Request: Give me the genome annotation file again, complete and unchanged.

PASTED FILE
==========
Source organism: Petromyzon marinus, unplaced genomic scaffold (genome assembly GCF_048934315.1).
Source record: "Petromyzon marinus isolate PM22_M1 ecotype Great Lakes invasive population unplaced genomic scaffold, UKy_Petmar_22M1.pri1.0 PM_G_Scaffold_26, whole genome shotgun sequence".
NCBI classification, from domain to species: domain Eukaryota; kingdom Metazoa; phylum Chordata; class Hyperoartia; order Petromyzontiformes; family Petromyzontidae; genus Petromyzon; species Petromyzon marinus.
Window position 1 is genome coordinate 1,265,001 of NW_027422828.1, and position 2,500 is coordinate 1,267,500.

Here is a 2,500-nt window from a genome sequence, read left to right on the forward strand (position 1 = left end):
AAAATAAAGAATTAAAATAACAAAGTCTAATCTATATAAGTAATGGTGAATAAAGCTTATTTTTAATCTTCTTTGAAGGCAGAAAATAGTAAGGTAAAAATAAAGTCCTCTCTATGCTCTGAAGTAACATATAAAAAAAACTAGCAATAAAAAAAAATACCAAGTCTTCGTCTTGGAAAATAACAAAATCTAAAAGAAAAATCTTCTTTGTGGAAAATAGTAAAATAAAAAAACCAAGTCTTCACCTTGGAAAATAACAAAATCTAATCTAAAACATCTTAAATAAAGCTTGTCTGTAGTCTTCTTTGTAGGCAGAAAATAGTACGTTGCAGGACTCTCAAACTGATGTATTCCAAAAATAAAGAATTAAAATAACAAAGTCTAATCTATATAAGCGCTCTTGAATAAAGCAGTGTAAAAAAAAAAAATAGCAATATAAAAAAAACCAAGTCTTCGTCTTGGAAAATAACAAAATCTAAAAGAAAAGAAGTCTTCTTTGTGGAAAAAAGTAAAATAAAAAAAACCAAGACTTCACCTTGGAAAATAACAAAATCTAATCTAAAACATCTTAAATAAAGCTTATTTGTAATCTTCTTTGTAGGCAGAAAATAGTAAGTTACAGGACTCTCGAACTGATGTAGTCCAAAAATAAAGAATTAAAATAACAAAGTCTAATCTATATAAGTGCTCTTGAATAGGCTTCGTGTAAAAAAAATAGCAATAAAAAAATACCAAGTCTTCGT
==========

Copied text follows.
Source organism: Petromyzon marinus, unplaced genomic scaffold (genome assembly GCF_048934315.1).
Source record: "Petromyzon marinus isolate PM22_M1 ecotype Great Lakes invasive population unplaced genomic scaffold, UKy_Petmar_22M1.pri1.0 PM_G_Scaffold_26, whole genome shotgun sequence".
NCBI classification, from domain to species: domain Eukaryota; kingdom Metazoa; phylum Chordata; class Hyperoartia; order Petromyzontiformes; family Petromyzontidae; genus Petromyzon; species Petromyzon marinus.
Window position 1 is genome coordinate 1,265,001 of NW_027422828.1, and position 2,500 is coordinate 1,267,500.

Here is a 2,500-nt window from a genome sequence, read left to right on the forward strand (position 1 = left end):
AAAATAAAGAATTAAAATAACAAAGTCTAATCTATATAAGTAATGGTGAATAAAGCTTATTTTTAATCTTCTTTGAAGGCAGAAAATAGTAAGGTAAAAATAAAGTCCTCTCTATGCTCTGAAGTAACATATAAAAAAAACTAGCAATAAAAAAAAATACCAAGTCTTCGTCTTGGAAAATAACAAAATCTAAAAGAAAAATCTTCTTTGTGGAAAATAGTAAAATAAAAAAACCAAGTCTTCACCTTGGAAAATAACAAAATCTAATCTAAAACATCTTAAATAAAGCTTGTCTGTAGTCTTCTTTGTAGGCAGAAAATAGTACGTTGCAGGACTCTCAAACTGATGTATTCCAAAAATAAAGAATTAAAATAACAAAGTCTAATCTATATAAGCGCTCTTGAATAAAGCAGTGTAAAAAAAAAAAATAGCAATATAAAAAAAACCAAGTCTTCGTCTTGGAAAATAACAAAATCTAAAAGAAAAGAAGTCTTCTTTGTGGAAAAAAGTAAAATAAAAAAAACCAAGACTTCACCTTGGAAAATAACAAAATCTAATCTAAAACATCTTAAATAAAGCTTATTTGTAATCTTCTTTGTAGGCAGAAAATAGTAAGTTACAGGACTCTCGAACTGATGTAGTCCAAAAATAAAGAATTAAAATAACAAAGTCTAATCTATATAAGTGCTCTTGAATAGGCTTCGTGTAAAAAAAATAGCAATAAAAAAATACCAAGTCTTCGT